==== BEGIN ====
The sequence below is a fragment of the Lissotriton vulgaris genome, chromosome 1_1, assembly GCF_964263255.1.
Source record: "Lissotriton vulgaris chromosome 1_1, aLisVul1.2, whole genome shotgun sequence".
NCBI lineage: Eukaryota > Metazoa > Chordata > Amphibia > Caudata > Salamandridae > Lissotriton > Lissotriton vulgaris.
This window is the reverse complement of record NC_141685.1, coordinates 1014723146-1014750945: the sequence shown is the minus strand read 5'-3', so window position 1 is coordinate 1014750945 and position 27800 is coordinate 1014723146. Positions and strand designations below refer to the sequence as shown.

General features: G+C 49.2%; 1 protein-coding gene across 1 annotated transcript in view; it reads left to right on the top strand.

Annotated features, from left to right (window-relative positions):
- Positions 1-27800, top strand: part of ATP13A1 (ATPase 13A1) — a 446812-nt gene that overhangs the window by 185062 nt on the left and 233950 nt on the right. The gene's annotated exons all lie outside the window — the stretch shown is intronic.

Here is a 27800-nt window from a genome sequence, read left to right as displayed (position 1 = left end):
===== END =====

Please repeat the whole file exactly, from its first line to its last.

The sequence below is a fragment of the Lissotriton vulgaris genome, chromosome 1_1, assembly GCF_964263255.1.
Source record: "Lissotriton vulgaris chromosome 1_1, aLisVul1.2, whole genome shotgun sequence".
NCBI lineage: Eukaryota > Metazoa > Chordata > Amphibia > Caudata > Salamandridae > Lissotriton > Lissotriton vulgaris.
This window is the reverse complement of record NC_141685.1, coordinates 1014723146-1014750945: the sequence shown is the minus strand read 5'-3', so window position 1 is coordinate 1014750945 and position 27800 is coordinate 1014723146. Positions and strand designations below refer to the sequence as shown.

General features: G+C 49.2%; 1 protein-coding gene across 1 annotated transcript in view; it reads left to right on the top strand.

Annotated features, from left to right (window-relative positions):
- Positions 1-27800, top strand: part of ATP13A1 (ATPase 13A1) — a 446812-nt gene that overhangs the window by 185062 nt on the left and 233950 nt on the right. The gene's annotated exons all lie outside the window — the stretch shown is intronic.

Here is a 27800-nt window from a genome sequence, read left to right as displayed (position 1 = left end):